Thursday, August 27, 2009

GSoC Is Over

Whoa, where did the last month go? The Google Summer of Code 2009 officially ended this Monday. Though I haven't taken a breath to update the blog, we (Josef and I) have been hard at work on the models code.

We have working and tested versions of Generalized Least Squares, Weighted Least Squares, Ordinary Least Squares, Robust Linear Models with several M-estimators, and Generalized Linear Models with support for all (almost all?) one parameter exponential family distributions. We have also provided some more convenience functions, created a standalone python package for the models code, and obtained permissions to distribute a few more datasets. Due to a lack of time, there is only experimental (read untested) support for autoregressive models, mixed effects models, generalized additive models, and convenience functions for returning strings (possibly html and latex output as well) with regression results and descriptive statistics. I will continue to work on these as I find time.

I will soon post a note on the progress that was made in the robust linear models code. Also, look out for a (semi-) official release of the code in the next few days. We have decided to name the project statsmodels and distribute it as a scikit. We need to finalize the documentation (should be ready to go in the next day or so...I am back taking courses) and clean up some of the usage examples, so people can jump right in and use the code, give feedback, and hopefully contribute extensions and new models.

As for the future of statsmodels, we are discussing over the next few weeks the immediate extensions that we know would like to make. It's looking like I will be wearing my microeconometrician hat this semester in my own coursework. More specifically, I will probably be working with cross-sectional and panel data models for household survey data in my own research and finding some time for time series models as part of my teaching assistantship. Josef has also mentioned wanting to work more with time series models.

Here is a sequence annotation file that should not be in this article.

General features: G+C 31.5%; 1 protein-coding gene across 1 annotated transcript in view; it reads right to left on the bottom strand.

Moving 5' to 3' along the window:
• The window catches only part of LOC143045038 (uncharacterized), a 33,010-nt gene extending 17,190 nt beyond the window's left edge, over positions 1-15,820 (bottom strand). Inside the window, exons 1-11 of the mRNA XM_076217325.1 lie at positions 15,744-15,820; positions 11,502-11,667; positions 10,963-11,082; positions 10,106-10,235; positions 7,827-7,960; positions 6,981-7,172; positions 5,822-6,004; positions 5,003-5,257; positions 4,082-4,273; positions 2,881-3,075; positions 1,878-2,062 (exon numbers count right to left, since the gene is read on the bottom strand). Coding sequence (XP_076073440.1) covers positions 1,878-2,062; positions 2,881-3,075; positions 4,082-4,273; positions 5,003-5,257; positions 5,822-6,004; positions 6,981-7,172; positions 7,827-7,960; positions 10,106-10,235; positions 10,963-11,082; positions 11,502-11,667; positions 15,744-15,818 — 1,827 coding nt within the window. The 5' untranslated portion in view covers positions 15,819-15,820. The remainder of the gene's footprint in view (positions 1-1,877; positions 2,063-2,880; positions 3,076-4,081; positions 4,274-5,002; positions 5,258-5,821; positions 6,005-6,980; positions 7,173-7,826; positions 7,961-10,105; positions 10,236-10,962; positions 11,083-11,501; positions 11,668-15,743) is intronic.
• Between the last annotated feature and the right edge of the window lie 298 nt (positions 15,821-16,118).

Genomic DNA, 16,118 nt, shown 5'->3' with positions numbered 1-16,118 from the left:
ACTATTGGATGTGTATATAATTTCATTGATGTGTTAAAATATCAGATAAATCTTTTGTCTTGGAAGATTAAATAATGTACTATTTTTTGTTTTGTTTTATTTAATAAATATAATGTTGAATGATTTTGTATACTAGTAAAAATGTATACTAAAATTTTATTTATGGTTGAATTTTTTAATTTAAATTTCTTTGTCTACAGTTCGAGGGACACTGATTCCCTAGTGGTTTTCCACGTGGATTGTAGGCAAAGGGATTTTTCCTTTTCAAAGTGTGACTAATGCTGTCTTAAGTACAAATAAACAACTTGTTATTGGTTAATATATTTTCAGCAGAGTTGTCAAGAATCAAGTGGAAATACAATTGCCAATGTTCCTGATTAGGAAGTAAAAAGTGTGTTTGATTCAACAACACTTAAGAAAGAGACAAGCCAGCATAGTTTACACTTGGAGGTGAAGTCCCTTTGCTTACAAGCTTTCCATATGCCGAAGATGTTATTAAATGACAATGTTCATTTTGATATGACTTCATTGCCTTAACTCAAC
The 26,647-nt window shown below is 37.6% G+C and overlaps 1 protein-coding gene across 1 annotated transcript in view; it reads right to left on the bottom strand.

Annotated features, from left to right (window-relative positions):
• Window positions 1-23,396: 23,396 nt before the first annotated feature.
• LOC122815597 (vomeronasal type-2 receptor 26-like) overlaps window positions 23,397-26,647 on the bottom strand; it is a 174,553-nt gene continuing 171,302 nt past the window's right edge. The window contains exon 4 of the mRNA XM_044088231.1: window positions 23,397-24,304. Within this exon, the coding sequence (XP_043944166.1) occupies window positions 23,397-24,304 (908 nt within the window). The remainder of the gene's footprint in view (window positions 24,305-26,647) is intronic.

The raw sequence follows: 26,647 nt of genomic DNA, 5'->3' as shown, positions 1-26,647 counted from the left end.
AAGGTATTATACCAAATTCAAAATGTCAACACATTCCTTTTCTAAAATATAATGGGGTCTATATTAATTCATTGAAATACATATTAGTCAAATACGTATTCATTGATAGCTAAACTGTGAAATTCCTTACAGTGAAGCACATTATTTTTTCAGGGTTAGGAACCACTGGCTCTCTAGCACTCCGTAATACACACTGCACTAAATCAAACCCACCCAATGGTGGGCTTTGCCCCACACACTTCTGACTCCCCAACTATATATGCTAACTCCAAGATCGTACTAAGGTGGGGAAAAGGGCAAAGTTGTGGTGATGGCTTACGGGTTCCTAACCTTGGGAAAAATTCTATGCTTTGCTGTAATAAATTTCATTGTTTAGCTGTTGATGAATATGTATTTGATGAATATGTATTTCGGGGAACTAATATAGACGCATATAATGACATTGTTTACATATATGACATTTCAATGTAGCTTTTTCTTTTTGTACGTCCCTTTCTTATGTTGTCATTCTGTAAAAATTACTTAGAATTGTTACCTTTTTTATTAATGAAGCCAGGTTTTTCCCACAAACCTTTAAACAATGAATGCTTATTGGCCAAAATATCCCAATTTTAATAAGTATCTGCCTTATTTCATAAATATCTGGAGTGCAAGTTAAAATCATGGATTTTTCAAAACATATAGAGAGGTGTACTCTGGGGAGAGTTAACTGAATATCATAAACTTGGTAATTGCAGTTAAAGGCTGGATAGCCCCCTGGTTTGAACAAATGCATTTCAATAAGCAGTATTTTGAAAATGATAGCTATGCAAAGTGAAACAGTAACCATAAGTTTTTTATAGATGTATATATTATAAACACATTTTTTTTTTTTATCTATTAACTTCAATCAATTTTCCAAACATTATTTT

If anyone (especially those from other disciplines) would like to contribute or see some extensions (my apologies to those who have made requests that I haven't yet been able to accomodate) feel free to post to the scipy-dev mailing list. I'm more than happy to discuss/debate with users and potential developers the design decisions that have been made, as I think the code is still in an unsettled enough state to merit some discussion.


  1. Hello,
    congratulations for the successful GSoC completion.
    Does Josef have a roadmap for the time series models?

  2. Hi Timmie,

    No official roadmap yet, though we have been bouncing ideas around and have some notes. Look for something a little more concrete after the next two weeks. I know from my end that I will be doing a lot more time series econometrics in the spring.


  3. could you fix up the url for svn repository (currently absent) on

    now it just says
    """Source code

    You can get the latest sources from the repository using

    svn checkout

  4. Thanks for pointing this out. That is hardcoded into the app that creates that web page and doesn't pick ours up since we don't host on the scikits svn. Our source repo is hosted on launchpad at